(Bloomberg) -- Members of the House committee investigating the US Capitol attack by supporters of Donald Trump promised further revelations, after an ex-White House staffer portrayed the former president’s outbursts of rage.
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“We are following additional leads,” Representative Adam Schiff, a California Democrat, said on CBS’s “Face the Nation” on Sunday. “I think those leads will lead to new testimony.”
Witnesses being sought include former White House Counsel Pat Cipollone, whom the committee has subpoenaed to appear Wednesday for closed-door questioning.
Committee members view Cipollone as a central figure in the dramatic moments before, during and after the storming of the Capitol on Jan. 6, 2021. Former White House staffer Cassidy Hutchinson cited what she said were legal concerns by Cipollone during her testimony last week.
“We’re in discussions with Mr. Cipollone’s counsel,” Schiff said. “I’m hopeful that we can work out bringing him in for testimony.” It’s “hard to imagine someone more at the center of things,” he said.
Cipollone can’t use a blanket claim of executive privilege to snub a subpoena to testify to the House committee investigating last year’s attack on the US Capitol, committee member Representative Zoe Lofgren said on NBC’s “Meet the Press.”
“That’s not an absolute immunity,” the California Democrat said. “It falls when there is something more important, and that is true in this case.”
Schiff said the next hearing will focus “on the efforts to assemble that mob on the mall, who was participating, who was financing it, how it was organized, including the participation of these white nationalist groups like the Proud Boys and Three Percenters and others.”
Representative Adam Kinzinger, one of two Republicans on the panel, said Hutchinson’s testimony had prompted additional witnesses to come forward.
“There will be way more information -- and stay tuned,” he said on CNN’s “State of the Union.”
In her testimony, Hutchinson said Cipollone urged her to make sure Trump wouldn’t go to the Capitol grounds on Jan. 6 with his supporters, some known to be armed, warning that, “We’re going to get charges of every crime imaginable if we make that movement.”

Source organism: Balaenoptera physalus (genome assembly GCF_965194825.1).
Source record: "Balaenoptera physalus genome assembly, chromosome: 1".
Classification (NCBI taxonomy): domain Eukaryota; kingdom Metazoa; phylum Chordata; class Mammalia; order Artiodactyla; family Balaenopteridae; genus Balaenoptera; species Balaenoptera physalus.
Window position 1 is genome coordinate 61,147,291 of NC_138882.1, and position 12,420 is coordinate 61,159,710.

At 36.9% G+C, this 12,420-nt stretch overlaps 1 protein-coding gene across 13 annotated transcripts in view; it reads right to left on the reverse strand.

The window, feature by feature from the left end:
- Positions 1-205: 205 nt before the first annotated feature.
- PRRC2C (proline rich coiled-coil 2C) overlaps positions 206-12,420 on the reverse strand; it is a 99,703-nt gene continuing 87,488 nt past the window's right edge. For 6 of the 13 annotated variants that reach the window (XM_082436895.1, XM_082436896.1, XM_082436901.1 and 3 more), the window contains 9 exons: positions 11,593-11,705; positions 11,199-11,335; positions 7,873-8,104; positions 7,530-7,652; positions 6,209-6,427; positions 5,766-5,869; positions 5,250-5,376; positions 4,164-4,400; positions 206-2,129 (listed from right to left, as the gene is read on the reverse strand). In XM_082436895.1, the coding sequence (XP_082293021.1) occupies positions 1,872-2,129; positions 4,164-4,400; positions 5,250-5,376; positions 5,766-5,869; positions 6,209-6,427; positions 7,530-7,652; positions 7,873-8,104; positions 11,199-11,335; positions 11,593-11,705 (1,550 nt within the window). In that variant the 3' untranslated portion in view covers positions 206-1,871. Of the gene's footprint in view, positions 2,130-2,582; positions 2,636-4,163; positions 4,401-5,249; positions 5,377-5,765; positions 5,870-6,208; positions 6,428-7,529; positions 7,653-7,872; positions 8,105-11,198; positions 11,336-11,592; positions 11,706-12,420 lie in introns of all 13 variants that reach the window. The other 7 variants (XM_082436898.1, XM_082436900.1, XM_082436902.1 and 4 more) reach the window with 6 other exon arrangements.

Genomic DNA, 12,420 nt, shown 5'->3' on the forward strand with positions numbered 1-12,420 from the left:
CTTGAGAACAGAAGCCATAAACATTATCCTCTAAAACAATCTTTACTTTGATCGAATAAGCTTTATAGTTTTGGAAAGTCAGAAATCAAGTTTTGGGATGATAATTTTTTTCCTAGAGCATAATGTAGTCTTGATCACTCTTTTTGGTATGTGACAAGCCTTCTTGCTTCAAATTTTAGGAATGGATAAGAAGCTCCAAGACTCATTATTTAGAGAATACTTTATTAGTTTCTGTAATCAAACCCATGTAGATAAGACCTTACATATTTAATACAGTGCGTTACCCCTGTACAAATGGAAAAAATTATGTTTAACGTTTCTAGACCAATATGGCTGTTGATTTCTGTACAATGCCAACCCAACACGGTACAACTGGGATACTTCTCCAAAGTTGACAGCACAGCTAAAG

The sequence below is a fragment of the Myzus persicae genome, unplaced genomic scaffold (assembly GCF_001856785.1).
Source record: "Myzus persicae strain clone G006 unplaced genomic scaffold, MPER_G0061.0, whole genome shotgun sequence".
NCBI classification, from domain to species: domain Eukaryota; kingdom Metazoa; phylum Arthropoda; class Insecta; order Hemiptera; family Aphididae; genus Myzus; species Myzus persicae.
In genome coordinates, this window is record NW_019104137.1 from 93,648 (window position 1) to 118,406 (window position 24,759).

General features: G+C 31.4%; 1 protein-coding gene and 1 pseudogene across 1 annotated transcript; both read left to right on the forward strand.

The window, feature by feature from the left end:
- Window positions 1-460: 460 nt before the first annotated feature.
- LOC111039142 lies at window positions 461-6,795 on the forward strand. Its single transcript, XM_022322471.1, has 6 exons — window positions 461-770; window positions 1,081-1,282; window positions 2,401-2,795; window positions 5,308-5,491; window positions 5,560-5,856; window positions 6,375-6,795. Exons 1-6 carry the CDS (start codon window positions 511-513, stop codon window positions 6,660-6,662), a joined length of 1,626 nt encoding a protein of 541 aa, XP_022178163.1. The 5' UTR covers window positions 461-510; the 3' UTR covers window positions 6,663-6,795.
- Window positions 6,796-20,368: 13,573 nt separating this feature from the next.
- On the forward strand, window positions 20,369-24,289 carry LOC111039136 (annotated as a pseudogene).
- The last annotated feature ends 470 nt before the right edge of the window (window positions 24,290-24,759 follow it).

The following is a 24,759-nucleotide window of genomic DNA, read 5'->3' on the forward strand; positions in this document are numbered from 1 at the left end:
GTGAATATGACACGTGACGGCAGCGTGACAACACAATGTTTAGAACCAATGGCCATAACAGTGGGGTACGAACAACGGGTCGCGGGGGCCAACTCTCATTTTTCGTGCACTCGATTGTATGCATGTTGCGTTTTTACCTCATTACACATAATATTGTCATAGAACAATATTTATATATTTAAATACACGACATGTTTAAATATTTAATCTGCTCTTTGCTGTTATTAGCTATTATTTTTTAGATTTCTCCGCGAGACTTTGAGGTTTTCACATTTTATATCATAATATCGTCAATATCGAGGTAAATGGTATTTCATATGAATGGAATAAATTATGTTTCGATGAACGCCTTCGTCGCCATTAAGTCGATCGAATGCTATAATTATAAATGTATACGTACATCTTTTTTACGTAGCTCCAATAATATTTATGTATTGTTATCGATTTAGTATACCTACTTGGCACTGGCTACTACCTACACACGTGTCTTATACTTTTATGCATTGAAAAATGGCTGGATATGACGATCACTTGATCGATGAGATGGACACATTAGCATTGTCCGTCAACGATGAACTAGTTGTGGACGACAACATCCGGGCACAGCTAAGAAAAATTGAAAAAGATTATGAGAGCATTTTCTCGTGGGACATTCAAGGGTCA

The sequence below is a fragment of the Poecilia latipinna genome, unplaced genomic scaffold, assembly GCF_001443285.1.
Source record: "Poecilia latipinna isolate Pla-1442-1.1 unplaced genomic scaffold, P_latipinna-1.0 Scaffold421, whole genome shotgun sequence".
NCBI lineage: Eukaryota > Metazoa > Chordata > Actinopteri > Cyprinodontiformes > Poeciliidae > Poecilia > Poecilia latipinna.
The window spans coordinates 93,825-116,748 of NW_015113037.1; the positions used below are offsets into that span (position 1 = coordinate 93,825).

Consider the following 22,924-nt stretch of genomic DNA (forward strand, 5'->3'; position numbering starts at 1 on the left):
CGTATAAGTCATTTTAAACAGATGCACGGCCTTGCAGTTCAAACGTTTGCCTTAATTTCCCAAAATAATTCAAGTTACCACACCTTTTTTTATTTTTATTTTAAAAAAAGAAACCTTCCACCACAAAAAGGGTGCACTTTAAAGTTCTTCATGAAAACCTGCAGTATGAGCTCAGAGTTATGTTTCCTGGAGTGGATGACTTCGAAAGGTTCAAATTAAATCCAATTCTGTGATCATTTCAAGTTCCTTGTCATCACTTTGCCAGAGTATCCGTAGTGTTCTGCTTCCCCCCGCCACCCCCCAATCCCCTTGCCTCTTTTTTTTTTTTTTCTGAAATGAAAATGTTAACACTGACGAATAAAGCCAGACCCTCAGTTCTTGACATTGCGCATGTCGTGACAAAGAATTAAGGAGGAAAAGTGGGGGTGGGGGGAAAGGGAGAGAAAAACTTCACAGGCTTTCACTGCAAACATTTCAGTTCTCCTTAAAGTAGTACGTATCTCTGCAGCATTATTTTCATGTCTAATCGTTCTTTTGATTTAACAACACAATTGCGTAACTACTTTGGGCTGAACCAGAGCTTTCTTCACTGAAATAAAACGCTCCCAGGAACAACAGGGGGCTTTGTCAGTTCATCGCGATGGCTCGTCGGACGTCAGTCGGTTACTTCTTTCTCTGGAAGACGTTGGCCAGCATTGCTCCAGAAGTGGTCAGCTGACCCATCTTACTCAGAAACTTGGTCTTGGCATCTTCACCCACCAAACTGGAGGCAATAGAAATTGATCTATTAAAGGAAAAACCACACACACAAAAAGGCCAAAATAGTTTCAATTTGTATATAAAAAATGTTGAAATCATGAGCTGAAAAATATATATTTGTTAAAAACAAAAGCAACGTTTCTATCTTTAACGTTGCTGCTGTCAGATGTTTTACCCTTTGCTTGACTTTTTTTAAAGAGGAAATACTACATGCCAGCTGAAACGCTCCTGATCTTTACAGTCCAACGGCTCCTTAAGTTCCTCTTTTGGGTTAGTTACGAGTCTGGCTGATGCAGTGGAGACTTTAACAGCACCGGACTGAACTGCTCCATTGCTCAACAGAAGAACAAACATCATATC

Cipollone has talked informally with the panel, Lofgren said. The committee wants to obtain his first-hand testimony in usable form, including about his warnings, also to Trump aides, that an effort to block Joe Biden’s 2020 election victory was “unlawful.”
“After Ms. Hutchinson’s testimony that was so informative, it’s very clear that we would like him to come in,” Lofgren said.
Lofgren also took a swipe at the Justice Department when asked about a New York Times report that federal prosecutors felt blindsided by not being given video or transcripts of Hutchinson’s closed-door testimony before her public hearing appearance last week.
Hutchinson previously sat for four closed-door interviews that were widely reported, and the department could have subpoenaed her, Lofgren said.
“I was surprised that the prosecutors were surprised. What are they doing over there?” Lofgren said, underscoring running tension between the congressional panel and the department, which is conducting its own investigations.
Schiff said the Justice Department shouldn’t shy away from considering criminal charges against Trump.
“For four years, the Justice Department took the position that you can’t indict a sitting president,” he said on CBS. “If the department were now to take the position that you can’t investigate or indict a former president, then a president becomes above the law. That’s a very dangerous idea that the founders would never subscribe to.”
(Adds to Kinzinger’s comment in 10th paragraph. A previous version corrected the name of the show that interviewed Lofgren.)
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